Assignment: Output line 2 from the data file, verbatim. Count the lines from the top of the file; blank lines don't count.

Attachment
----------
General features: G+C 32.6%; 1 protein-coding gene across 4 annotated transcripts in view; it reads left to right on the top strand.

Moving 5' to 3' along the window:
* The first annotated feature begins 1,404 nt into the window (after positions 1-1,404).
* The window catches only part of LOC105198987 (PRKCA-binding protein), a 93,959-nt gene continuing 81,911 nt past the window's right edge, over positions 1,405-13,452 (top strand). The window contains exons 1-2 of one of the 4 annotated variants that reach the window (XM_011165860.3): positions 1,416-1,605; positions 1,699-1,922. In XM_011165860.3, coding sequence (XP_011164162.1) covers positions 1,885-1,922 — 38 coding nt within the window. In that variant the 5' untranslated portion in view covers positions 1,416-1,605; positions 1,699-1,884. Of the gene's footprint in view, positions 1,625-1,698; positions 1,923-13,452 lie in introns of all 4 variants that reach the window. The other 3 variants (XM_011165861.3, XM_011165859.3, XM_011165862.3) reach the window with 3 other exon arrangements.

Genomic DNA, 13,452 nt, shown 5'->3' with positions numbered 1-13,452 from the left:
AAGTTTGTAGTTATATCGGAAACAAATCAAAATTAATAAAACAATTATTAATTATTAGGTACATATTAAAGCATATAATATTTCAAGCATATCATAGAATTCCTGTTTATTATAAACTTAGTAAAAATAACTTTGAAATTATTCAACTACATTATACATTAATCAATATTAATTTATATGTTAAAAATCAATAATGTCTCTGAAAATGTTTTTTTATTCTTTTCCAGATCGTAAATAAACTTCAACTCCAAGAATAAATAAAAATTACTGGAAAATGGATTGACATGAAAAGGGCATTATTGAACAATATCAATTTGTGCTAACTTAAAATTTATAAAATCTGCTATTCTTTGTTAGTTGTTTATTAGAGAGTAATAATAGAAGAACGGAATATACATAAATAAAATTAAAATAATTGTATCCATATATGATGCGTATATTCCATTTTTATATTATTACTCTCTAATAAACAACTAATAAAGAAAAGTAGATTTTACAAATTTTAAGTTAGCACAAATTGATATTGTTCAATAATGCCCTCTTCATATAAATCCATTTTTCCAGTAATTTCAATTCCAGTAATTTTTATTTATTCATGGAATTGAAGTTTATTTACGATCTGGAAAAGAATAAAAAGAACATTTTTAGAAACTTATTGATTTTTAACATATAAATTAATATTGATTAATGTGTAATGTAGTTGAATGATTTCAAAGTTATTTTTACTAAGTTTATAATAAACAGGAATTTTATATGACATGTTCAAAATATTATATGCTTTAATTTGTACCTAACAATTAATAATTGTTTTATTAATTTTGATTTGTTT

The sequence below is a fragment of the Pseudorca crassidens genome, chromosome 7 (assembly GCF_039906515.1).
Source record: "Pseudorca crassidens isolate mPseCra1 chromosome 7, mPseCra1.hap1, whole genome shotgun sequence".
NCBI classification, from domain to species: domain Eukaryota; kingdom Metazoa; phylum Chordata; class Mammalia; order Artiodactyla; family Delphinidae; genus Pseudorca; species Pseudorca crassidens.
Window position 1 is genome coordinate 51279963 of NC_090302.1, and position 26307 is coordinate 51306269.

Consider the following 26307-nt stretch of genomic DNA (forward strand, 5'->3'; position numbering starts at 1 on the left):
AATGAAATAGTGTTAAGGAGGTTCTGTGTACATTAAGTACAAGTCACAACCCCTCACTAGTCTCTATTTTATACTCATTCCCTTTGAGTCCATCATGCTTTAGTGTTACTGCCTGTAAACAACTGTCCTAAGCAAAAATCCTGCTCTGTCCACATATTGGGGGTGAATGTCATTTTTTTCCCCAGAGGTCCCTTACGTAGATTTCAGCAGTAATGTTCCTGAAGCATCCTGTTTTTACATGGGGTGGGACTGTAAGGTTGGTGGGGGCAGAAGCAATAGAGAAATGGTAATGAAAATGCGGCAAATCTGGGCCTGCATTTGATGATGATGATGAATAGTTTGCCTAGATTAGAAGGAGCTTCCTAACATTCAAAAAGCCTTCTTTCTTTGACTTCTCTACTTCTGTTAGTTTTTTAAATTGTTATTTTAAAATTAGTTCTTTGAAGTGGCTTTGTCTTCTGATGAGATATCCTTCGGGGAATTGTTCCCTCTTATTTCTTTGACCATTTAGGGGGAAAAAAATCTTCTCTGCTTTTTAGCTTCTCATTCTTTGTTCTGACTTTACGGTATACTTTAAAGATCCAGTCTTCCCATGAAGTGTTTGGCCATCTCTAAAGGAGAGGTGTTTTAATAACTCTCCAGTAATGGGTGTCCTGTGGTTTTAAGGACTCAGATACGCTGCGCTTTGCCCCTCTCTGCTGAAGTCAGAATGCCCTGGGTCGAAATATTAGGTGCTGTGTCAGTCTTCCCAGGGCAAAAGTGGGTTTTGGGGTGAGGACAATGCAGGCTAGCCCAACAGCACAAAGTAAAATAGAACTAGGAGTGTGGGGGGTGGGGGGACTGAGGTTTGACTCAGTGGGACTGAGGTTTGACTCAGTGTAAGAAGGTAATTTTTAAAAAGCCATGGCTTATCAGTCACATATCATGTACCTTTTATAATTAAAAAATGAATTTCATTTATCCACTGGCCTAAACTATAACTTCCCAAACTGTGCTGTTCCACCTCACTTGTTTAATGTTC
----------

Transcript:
Moving 5' to 3' along the window: